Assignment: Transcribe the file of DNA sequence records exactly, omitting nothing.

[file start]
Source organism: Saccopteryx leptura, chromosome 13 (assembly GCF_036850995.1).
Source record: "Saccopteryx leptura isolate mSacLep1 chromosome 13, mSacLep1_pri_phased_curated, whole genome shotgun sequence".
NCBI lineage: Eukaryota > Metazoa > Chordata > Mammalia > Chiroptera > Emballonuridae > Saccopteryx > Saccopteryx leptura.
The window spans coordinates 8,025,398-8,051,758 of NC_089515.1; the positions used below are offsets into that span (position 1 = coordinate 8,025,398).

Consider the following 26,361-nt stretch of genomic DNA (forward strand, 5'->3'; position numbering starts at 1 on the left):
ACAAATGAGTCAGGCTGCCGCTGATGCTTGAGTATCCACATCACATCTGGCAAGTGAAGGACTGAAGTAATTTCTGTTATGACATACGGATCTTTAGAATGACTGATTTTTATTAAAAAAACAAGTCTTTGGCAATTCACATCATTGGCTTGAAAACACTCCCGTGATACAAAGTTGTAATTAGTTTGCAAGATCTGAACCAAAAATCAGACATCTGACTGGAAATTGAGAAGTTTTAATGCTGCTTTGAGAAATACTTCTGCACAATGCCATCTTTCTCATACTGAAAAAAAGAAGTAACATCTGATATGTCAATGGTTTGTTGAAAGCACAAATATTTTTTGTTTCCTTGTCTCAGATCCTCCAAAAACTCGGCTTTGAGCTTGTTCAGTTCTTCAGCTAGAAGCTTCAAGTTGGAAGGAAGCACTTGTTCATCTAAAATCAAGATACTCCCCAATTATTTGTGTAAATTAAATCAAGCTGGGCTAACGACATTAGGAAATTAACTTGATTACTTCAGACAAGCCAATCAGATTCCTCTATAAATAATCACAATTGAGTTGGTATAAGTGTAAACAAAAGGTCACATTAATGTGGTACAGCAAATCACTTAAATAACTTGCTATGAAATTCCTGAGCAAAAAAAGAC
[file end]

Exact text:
Source organism: Saccopteryx leptura, chromosome 13 (assembly GCF_036850995.1).
Source record: "Saccopteryx leptura isolate mSacLep1 chromosome 13, mSacLep1_pri_phased_curated, whole genome shotgun sequence".
NCBI lineage: Eukaryota > Metazoa > Chordata > Mammalia > Chiroptera > Emballonuridae > Saccopteryx > Saccopteryx leptura.
The window spans coordinates 8,025,398-8,051,758 of NC_089515.1; the positions used below are offsets into that span (position 1 = coordinate 8,025,398).

Consider the following 26,361-nt stretch of genomic DNA (forward strand, 5'->3'; position numbering starts at 1 on the left):
ACAAATGAGTCAGGCTGCCGCTGATGCTTGAGTATCCACATCACATCTGGCAAGTGAAGGACTGAAGTAATTTCTGTTATGACATACGGATCTTTAGAATGACTGATTTTTATTAAAAAAACAAGTCTTTGGCAATTCACATCATTGGCTTGAAAACACTCCCGTGATACAAAGTTGTAATTAGTTTGCAAGATCTGAACCAAAAATCAGACATCTGACTGGAAATTGAGAAGTTTTAATGCTGCTTTGAGAAATACTTCTGCACAATGCCATCTTTCTCATACTGAAAAAAAGAAGTAACATCTGATATGTCAATGGTTTGTTGAAAGCACAAATATTTTTTGTTTCCTTGTCTCAGATCCTCCAAAAACTCGGCTTTGAGCTTGTTCAGTTCTTCAGCTAGAAGCTTCAAGTTGGAAGGAAGCACTTGTTCATCTAAAATCAAGATACTCCCCAATTATTTGTGTAAATTAAATCAAGCTGGGCTAACGACATTAGGAAATTAACTTGATTACTTCAGACAAGCCAATCAGATTCCTCTATAAATAATCACAATTGAGTTGGTATAAGTGTAAACAAAAGGTCACATTAATGTGGTACAGCAAATCACTTAAATAACTTGCTATGAAATTCCTGAGCAAAAAAAGAC